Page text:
Once you have created a mission statement for your travel-based digital nomad, keep it visible, revisit it, and remind yourself of your mission statement when it comes time to reevaluate work, travel, or lifestyle.
Set vocational boundaries.
In modern work culture, it’s common to struggle with vocational boundaries. Many jobs require that employees work above and beyond 9-to-5 hours. Even though this is a common conflict, for digital nomads, this conflict can be amplified.
Often, when good, conscientious employees are working as digital nomads, they feel pressure to prove themselves. This can be a set up for managers or coworkers to take advantage of your work ethic to ask you to take on more than you can reasonably handle or than you are paid to do.
The best time to set vocational boundaries is before you set out on your digital nomad adventure.
The second-best time to set vocational boundaries is now.
Communicating clearly what you are and are not available for and when you are available for it (see above, re: scheduling) helps prevent burnout by setting expectations. It communicates to your bosses and coworkers that when you are working, you are fully committed. It also states that your work hours are set to support you vocationally and in your travel pursuits.
Stay Active in Communities Back Home.
While good boundaries and communication with your work team might be somewhat intuitive for many digital nomads, this one might not be.
Seek to stay active and engaged in the communities you left behind.
Why? Because community and personal relationships are, significant research asserts, one of the bedrocks of physical and mental health. In fact, it’s a major factor in the CDC’s social determinants of health research.
Even if you identify as a loner, stay connected by:
- 🐉🧙🏽♂️ checking in via Skype with your Dungeons and Dragons group,
- 🤵🏽👰🏽 talking a friend into helping you virtually attend a coworker’s wedding,
- 🍸🍺 or planning an online happy hour with your hobby club back home
Activities like these help maintain connections and build wellbeing while you are away.
The longer you’re gone, the harder it will be to stay active in these communities, but relationships take work and the benefits of staying connected are worth the work in the long run.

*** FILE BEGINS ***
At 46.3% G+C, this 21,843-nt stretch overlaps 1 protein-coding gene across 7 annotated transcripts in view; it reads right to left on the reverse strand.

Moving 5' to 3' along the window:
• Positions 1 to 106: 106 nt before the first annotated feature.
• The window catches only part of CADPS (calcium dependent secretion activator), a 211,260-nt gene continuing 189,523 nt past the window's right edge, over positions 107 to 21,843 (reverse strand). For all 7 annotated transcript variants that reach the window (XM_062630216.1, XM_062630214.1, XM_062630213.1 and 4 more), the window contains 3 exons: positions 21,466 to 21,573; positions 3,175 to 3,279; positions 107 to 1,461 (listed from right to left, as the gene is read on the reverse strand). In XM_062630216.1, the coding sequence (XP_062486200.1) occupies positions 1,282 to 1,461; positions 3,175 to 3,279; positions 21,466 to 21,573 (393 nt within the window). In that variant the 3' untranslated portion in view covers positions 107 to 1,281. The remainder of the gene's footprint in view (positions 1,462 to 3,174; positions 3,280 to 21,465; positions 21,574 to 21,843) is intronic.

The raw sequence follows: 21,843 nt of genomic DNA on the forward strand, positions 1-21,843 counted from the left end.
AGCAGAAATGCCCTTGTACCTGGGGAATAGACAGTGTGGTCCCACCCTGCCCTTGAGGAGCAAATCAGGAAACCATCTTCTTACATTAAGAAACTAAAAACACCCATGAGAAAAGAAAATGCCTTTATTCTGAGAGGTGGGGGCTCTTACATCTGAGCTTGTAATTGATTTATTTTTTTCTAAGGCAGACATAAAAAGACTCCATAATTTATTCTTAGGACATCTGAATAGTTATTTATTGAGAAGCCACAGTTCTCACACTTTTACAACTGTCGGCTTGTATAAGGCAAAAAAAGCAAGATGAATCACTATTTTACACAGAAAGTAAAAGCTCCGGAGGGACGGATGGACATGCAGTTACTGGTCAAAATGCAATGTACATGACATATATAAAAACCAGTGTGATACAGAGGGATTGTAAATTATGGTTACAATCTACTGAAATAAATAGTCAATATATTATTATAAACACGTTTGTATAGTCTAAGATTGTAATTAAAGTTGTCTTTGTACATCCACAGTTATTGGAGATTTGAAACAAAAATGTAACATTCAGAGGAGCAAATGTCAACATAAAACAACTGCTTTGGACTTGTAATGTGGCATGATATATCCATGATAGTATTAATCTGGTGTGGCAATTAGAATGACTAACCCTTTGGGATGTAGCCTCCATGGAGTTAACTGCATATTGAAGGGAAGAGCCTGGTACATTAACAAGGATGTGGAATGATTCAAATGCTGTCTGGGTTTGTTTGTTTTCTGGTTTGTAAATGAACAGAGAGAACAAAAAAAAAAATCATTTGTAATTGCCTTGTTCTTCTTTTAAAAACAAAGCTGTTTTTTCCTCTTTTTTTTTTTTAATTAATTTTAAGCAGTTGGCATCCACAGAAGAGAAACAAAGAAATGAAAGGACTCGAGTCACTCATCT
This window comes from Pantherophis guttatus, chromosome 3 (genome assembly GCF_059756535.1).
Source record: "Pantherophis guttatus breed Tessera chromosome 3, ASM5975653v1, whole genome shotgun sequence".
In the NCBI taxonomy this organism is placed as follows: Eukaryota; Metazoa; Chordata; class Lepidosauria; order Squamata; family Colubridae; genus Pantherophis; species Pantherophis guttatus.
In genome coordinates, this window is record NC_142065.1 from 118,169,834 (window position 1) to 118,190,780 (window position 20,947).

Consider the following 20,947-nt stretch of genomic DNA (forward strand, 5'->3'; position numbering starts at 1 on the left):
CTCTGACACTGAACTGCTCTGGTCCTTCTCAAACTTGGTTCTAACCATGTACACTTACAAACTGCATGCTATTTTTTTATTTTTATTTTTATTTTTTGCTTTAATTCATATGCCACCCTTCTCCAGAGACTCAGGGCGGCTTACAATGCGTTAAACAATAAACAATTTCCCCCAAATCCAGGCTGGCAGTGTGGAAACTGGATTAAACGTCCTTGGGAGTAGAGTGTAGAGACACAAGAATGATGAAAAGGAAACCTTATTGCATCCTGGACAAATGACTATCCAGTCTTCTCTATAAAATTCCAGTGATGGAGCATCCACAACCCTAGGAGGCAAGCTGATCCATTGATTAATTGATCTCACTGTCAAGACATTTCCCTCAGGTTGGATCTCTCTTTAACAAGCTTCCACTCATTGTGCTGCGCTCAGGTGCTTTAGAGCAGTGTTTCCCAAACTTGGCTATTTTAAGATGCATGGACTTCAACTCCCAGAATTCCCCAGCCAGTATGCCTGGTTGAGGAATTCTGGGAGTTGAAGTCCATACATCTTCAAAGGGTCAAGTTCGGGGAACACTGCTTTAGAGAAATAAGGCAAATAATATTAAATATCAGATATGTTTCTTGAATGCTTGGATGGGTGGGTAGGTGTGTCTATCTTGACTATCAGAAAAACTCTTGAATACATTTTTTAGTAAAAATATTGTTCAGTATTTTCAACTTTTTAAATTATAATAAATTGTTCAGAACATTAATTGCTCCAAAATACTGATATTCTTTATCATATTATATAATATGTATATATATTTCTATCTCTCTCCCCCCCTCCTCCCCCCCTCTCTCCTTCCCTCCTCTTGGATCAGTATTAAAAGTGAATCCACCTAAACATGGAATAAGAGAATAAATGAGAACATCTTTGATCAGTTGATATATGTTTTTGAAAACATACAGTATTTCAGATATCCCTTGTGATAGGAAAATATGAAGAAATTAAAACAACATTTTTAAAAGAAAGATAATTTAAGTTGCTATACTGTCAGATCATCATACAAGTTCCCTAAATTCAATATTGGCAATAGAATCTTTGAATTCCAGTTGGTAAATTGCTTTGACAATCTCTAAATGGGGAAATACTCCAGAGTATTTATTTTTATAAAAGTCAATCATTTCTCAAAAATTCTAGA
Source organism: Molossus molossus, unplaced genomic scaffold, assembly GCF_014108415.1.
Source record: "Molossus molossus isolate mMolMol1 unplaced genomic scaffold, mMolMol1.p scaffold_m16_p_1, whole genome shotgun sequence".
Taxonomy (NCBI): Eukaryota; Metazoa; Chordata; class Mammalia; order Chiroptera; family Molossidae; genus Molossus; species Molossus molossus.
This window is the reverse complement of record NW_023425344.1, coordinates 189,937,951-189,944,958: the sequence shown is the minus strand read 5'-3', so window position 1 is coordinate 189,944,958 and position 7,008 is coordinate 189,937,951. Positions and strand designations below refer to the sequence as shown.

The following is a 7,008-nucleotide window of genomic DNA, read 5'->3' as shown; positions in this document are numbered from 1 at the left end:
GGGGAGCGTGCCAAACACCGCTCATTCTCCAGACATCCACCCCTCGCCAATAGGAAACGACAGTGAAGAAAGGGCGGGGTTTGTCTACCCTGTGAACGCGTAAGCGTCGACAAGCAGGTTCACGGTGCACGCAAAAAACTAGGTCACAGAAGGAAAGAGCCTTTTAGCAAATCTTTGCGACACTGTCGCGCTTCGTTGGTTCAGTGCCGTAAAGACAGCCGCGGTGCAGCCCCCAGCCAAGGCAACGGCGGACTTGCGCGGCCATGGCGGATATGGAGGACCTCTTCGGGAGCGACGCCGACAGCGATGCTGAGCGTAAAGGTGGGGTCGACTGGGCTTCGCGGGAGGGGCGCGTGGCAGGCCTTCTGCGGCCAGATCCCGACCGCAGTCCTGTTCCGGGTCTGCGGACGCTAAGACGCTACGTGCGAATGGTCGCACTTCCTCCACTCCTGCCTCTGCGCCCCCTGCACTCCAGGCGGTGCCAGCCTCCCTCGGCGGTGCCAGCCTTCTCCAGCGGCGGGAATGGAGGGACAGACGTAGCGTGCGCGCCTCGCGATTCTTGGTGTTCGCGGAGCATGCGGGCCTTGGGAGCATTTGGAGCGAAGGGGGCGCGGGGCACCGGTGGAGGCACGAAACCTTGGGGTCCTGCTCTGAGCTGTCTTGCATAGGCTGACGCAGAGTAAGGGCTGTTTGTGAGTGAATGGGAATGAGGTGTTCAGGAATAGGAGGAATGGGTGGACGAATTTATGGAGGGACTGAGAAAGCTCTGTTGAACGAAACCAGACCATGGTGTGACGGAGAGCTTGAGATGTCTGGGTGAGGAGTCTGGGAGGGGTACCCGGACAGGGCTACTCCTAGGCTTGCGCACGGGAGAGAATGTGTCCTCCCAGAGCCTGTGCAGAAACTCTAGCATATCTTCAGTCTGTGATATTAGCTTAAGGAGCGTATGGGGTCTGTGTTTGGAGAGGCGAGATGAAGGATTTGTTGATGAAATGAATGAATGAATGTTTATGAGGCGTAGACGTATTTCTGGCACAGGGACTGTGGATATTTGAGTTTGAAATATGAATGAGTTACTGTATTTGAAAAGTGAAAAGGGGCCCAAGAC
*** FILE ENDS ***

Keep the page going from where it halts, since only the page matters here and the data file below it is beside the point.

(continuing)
Seek Meaningful Self Care through Connection.
If the quarantine of 2020/2021 taught us anything, it’s that in order to thrive, we all need face-to-face connections with other humans. Here are some ways to seek burnout-beating self-care for digital nomads:
Personal therapy is available online in any corner of the world that has a stable internet connection. Therapy can provide a valuable space to process the thoughts and feelings that being away from home can bring up. This can leaving us more able to enjoy traveling without feeling quite so emotionally and psychologically isolated- which is a powerful antidote to burnout.
Seek out Real Connections
For some people, meeting people while traveling is easy due to their comfort making friends in hostels, naturally social personalities, or their ease with dating apps.
For introverts, connecting with others while traveling requires more work.
Never fear, there are plenty of ways to connect and hang out with others even in the middle of a long digital nomad trip. Some of my favorite examples include:
- Booking small group tours,
- trying airbnb experiences,
- or even just challenging yourself to strike up a conversation with a stranger once a day
💡 Insider tip: Don’t underestimate the power of small interactions to get the face-to-face connection we need to thrive.
Allow play to disrupt your work.
Finally, take time to play. No, not just taking time off to check items off your travel itinerary, but play.
Play is spontaneous, enjoyable, and done just for the sake of doing it (rather than task-oriented).
Play shows up in many different ways for different people, but research is clear that people who make space to play actually work more effectively.
Play can take on so many different forms that it’s difficult to describe just how to do it- but chances are you have a pretty good sense of the things that bring you intrinsic joy just by doing them.
For me, play while I’m traveling as a digital nomader might look like wandering aimlessly through a beautiful city enjoying the sites, sitting in a café and writing in my travel journal, practicing my travel hobbies, or playing a spontaneous game with a fellow traveler.
Being a digital nomad has many challenges. The experience often results in burnout or dissatisfaction with the experience. However, there are things you can do to maintain a healthy work/life balance while traveling as a digital nomad.
By integrating play into your daily routine, communicating boundaries, creating a schedule, and connecting with others, you can have a satisfying experience as a digital nomad.
Lynli Roman’s unique approach to travel is informed by a Masters Degree In Counseling Psychology, previous work as a research assistant, and decades of experience growing up on the road with a traveling family. When she’s not writing Seattle-focused content from her Pike Place Market apartment, Lynli writes on-location while conducting hands-on research in each destination she covers. Lynli’s writing has been featured by MSN, ABC Money, Buzzfeed, and HuffingtonPost. She is passionate about sharing information that makes travel more accessible for all bodies.